Monday, December 31, 2007


Parallel sailing was the navigators inability to determine his longitude. Not a mathematical solution in the sense that the other sailings are, it involved converting the distance sailed along a parallel (departure), as determined by dead reckoning, into longitude. It is the interconversion of departure and difference of longitude when a vessel is proceeding due East or due West. This was a common occurrence when the sailings were first employed several hundred years ago.

Without knowledge of his longitude, the navigator of old found it necessary on an ocean crossing to sail northward or southward to the latitude of his destination, and then to follow that parallel of latitude until the destination was reached, even though this might take him far out of his way. Because of this practice, parallel sailing was an important part of the navigator's store of knowledge. The method was a crude one, and the time of landfall was often in error by a matter of days, and, in some cases even weeks.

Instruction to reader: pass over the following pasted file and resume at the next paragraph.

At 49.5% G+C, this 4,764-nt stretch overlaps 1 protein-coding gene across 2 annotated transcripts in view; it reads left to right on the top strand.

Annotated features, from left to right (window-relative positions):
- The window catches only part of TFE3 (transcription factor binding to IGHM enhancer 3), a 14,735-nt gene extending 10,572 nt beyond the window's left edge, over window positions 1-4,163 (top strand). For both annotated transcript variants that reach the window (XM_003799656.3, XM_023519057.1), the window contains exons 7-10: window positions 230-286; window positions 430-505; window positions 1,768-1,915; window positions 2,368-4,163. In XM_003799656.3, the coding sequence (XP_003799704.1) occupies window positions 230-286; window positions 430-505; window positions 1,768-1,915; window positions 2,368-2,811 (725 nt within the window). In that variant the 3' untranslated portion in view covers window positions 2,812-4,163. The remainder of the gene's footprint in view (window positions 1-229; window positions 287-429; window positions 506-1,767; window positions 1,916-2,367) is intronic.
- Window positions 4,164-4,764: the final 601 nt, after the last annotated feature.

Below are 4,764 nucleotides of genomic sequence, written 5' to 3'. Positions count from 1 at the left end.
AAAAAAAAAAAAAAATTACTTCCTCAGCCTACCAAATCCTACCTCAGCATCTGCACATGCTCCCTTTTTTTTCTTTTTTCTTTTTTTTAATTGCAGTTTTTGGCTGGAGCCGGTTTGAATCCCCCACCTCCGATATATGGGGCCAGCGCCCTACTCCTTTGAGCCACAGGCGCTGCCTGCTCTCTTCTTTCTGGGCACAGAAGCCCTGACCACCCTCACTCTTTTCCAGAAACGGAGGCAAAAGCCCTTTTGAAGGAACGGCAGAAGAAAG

The formulas for Parallel Sailings are:

DLo = p sec L

P = DLo cos L